Phase 1: City Council decision on May 20

Phase 2: Staff will file the amendment the week of May 13 with an anticipated City Council decision on June 24

Phase 3: Staff will spend the summer conducting research and engaging the public about infill development before a potential City Council decision in the fall.

TPD Committee’s take

Council Member (CM) Molina: Why did the Zoning Committee defer the Phase 1 amendment?

Response from Zoning Committee Chair: There were concerns about affecting the market forces and reducing the number of available units. The committee also believes the three phases should work simultaneously. Lastly, the committee thinks that quantity of units is more important right now than quality. People can choose for themselves since they are adults.

Response from Craig: Every month that we delay is putting more burden on people. We don’t want to be developing in a way where developers aren’t held accountable.

CM Watlington: Government is here to affect market forces. Concerned that the zoning committee’s perspective on this doesn’t align with the UDO. We need to trust that the process will allow us to make necessary adjustments in Phase 3. 

CM Graham: The faster we can provide certainty that the housing quality will be good, the better. The UDO isn’t really about today; it’s about 20 years from now. We need to be willing to fight through the pain of change.

CM Driggs: Doesn’t appreciate that the development community has piled onto the Conservation Development loophole. It is clear that those proposed developments do not align with the intent of the standard. Agree with CM Watlington that we should care about the quality of housing developments and doesn’t think special rules are necessary for the ETJ. The ETJ will see the changes they are asking for when these text amendments are put in place.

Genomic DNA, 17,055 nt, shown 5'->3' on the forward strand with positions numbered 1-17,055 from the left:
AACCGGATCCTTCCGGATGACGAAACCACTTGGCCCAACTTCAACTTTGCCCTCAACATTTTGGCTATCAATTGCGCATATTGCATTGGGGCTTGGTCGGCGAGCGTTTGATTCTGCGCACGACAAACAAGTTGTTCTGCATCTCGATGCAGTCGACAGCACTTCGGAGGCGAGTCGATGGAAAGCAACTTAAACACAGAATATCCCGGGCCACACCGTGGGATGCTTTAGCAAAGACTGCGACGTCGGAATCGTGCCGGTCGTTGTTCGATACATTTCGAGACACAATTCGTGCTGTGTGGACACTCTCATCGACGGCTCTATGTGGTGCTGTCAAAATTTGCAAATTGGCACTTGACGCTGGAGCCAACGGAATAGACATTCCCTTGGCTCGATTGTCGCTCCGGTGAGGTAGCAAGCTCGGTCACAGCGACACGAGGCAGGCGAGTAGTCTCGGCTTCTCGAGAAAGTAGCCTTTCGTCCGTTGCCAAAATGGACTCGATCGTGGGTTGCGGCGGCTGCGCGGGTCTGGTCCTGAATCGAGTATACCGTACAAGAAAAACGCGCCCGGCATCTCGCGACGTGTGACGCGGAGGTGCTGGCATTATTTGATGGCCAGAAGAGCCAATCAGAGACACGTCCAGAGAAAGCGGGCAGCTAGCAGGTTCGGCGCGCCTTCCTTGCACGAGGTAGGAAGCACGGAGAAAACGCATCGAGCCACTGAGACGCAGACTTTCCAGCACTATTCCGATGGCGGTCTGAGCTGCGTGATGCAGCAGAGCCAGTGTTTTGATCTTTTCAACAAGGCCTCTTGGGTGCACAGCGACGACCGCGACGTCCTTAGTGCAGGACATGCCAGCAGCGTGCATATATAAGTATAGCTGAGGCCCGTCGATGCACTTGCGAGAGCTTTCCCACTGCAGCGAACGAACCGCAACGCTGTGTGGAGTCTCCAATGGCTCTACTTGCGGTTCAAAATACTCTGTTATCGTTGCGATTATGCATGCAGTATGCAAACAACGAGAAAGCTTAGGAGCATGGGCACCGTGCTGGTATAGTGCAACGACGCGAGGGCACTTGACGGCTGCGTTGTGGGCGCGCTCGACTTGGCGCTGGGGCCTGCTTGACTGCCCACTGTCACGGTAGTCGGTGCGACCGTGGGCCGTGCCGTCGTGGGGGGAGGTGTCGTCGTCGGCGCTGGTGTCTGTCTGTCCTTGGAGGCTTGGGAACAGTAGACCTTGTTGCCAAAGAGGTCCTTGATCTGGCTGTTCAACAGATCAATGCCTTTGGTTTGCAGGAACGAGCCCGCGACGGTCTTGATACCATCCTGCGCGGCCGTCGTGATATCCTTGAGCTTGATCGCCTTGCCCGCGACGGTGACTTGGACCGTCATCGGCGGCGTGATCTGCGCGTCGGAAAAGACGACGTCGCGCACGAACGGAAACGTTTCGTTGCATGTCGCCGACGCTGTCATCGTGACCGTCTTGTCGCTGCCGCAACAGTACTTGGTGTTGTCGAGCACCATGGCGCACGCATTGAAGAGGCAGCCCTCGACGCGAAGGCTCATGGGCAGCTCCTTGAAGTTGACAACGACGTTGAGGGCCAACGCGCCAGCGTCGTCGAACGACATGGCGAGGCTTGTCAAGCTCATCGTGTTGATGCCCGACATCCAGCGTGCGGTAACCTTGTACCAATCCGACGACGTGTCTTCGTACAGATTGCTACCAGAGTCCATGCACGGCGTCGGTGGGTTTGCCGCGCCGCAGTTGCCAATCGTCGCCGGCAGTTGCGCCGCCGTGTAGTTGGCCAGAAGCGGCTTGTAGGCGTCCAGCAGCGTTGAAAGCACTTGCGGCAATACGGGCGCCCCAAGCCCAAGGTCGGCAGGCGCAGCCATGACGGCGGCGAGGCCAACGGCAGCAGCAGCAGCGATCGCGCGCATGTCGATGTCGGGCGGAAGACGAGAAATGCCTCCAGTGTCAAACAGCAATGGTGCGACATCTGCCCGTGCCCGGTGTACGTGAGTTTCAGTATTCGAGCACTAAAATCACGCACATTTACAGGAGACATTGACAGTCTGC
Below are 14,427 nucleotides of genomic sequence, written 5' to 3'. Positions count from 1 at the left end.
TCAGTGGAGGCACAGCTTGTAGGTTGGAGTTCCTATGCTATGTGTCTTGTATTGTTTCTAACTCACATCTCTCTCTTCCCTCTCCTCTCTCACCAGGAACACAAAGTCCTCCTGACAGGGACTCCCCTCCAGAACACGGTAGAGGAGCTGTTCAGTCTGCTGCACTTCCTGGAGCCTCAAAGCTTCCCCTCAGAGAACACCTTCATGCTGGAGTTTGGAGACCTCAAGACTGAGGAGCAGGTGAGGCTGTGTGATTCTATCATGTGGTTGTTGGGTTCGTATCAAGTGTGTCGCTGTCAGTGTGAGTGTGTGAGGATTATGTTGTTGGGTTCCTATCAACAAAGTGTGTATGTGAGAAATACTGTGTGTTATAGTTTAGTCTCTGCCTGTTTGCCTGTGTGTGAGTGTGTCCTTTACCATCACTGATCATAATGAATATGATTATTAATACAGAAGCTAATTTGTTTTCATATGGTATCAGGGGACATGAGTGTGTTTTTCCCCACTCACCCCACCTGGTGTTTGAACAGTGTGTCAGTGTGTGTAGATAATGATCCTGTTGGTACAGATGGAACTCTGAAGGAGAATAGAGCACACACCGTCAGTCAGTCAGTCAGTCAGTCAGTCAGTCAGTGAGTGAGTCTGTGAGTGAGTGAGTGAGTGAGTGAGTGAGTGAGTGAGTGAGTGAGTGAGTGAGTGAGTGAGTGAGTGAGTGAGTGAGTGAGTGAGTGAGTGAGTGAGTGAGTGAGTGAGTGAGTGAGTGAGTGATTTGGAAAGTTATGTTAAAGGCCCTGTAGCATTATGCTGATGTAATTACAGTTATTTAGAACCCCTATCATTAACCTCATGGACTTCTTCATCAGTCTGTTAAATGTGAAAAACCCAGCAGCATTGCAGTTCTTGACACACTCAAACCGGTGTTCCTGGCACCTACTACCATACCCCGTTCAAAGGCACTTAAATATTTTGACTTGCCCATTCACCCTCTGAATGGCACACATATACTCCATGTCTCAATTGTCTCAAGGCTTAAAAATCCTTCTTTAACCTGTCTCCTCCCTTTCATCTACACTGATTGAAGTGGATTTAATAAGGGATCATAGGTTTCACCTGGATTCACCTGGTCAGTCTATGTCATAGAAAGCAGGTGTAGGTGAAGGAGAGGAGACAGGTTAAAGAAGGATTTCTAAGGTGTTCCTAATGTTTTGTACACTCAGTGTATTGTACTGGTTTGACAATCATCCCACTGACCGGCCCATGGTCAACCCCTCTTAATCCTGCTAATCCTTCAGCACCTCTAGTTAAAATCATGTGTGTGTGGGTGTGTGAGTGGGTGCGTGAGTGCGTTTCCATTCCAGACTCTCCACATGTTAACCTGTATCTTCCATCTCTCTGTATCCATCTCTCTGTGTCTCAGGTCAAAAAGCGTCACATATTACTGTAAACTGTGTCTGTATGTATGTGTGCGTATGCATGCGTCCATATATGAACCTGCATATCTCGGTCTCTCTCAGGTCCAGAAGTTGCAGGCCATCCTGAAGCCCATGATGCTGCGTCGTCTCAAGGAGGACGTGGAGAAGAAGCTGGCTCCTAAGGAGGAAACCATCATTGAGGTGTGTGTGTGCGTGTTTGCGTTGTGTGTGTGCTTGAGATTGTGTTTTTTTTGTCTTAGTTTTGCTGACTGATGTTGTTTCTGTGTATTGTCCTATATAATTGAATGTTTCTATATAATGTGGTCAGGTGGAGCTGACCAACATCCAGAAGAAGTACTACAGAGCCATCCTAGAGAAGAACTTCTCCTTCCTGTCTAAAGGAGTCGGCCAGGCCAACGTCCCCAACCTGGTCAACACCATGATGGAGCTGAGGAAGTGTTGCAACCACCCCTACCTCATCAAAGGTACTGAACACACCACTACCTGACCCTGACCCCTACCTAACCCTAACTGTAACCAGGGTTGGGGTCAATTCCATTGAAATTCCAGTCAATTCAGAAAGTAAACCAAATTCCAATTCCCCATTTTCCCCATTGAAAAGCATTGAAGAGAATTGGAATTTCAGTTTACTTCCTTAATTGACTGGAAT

Craig: The sooner that a decision is made, the sooner the development community has to adhere to the new standards. If the decision on Phase 1 is made in May, there are roughly 5,500 sketch plans that will not move forward and will have to adhere to the Compact Development standards in June.

Sustain Charlotte’s Take

As a member of the UDO Advisory Committee (UAC), we have been working closely with the planning staff to maintain the availability of diverse housing options in Charlotte. We aim to prevent the exclusion of “missing middle” housing from the UDO and identify more opportunities for affordable housing. We are committed to pursuing these goals while adhering to smart growth principles. We value the collaborative efforts of all parties involved in this vital process. 

We currently support the changes for the first text amendment, also known as Phase 1. The conservation resident development option has been overused to maximize the number of housing units while using poorly designed layouts. The intended purpose of a conservation option is to develop  very challenging sites with flood plains, topographic issues, or large segments of heritage trees.

Poor design is not a viable solution in the long run. While it may seem like it can lead to more affordable housing, it conceals the actual cost of living and infrastructure liabilities.

CATS Update

This past weekend was the Lovin’ Life Music Festival in Uptown Charlotte. CATS added trains to the light rail and ran express buses in the evenings to help move an estimated 70,000 to 80,000 passengers. With up to 3500 CATS passes sold and a 50% increase in ridership, CATS had a very successful weekend.

Interim CATS CEO Brent Cagle also shared that the FTA financial oversight review is now complete. The FTA found no material weaknesses in CATS’ financial operations and had only four minor findings which CATS is working to rectify in the allotted 90-day period. CATS is happy with the outcome of this review and will report on the operational review when it is available.

Council members Johnson and Graham asked Cagle for an update about the recent decision by the Metropolitan Transit Commission (MTC) to defer approving the CATS operational budget. Cagle clarified that the deferment is due to ongoing conversations between the towns about the interlocal agreement. Conversations are going well, and MTC members should vote on the operational budget during the May meeting in time for City Council to approve the budget in early June.

You can watch the meeting recording here and view the agenda here.